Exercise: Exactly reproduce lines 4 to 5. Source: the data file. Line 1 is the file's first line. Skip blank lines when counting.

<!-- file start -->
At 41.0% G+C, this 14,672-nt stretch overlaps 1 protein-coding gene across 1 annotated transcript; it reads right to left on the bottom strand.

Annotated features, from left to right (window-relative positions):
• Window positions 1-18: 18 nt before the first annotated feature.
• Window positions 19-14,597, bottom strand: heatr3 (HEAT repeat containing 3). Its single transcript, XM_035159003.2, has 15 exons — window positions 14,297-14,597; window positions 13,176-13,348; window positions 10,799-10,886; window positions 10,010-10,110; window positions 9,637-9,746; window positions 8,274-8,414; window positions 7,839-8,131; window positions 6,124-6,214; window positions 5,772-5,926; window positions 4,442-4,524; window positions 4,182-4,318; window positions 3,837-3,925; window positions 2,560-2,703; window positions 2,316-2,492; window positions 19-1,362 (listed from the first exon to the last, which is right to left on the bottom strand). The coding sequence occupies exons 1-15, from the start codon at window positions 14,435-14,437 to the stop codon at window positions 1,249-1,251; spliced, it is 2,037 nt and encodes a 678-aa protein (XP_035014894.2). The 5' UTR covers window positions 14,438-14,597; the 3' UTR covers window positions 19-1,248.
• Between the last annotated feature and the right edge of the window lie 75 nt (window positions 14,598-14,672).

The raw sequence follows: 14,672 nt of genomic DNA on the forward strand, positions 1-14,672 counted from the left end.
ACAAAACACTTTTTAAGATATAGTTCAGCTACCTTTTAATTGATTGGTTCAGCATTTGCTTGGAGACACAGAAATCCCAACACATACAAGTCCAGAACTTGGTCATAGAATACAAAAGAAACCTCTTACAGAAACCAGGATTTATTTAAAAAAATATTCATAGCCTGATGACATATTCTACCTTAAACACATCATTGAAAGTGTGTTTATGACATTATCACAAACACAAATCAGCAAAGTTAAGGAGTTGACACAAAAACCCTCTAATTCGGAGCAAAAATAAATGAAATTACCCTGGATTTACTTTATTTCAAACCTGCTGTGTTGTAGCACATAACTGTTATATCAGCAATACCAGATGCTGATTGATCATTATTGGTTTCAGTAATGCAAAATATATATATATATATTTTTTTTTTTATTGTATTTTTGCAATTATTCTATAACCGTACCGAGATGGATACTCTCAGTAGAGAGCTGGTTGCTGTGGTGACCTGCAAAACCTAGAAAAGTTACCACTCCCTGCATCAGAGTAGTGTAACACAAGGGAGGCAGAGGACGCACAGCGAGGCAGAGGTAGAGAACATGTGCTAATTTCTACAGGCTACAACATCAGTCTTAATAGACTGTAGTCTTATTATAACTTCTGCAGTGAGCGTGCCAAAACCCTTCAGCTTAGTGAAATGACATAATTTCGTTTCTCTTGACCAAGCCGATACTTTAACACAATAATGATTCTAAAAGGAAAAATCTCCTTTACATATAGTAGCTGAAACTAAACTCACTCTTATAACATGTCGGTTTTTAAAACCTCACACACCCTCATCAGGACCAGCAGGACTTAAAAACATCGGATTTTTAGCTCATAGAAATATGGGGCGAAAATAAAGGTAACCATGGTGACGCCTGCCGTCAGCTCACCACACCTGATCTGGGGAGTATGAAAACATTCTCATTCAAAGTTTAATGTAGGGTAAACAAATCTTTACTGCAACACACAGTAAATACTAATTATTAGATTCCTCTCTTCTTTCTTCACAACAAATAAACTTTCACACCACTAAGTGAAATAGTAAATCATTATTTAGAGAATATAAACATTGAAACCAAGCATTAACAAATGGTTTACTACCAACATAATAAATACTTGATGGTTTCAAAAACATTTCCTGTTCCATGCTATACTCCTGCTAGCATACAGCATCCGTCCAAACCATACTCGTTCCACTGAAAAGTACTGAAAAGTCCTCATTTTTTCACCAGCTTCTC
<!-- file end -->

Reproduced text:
• Window positions 19-14,597, bottom strand: heatr3 (HEAT repeat containing 3). Its single transcript, XM_035159003.2, has 15 exons — window positions 14,297-14,597; window positions 13,176-13,348; window positions 10,799-10,886; window positions 10,010-10,110; window positions 9,637-9,746; window positions 8,274-8,414; window positions 7,839-8,131; window positions 6,124-6,214; window positions 5,772-5,926; window positions 4,442-4,524; window positions 4,182-4,318; window positions 3,837-3,925; window positions 2,560-2,703; window positions 2,316-2,492; window positions 19-1,362 (listed from the first exon to the last, which is right to left on the bottom strand). The coding sequence occupies exons 1-15, from the start codon at window positions 14,435-14,437 to the stop codon at window positions 1,249-1,251; spliced, it is 2,037 nt and encodes a 678-aa protein (XP_035014894.2). The 5' UTR covers window positions 14,438-14,597; the 3' UTR covers window positions 19-1,248.
• Between the last annotated feature and the right edge of the window lie 75 nt (window positions 14,598-14,672).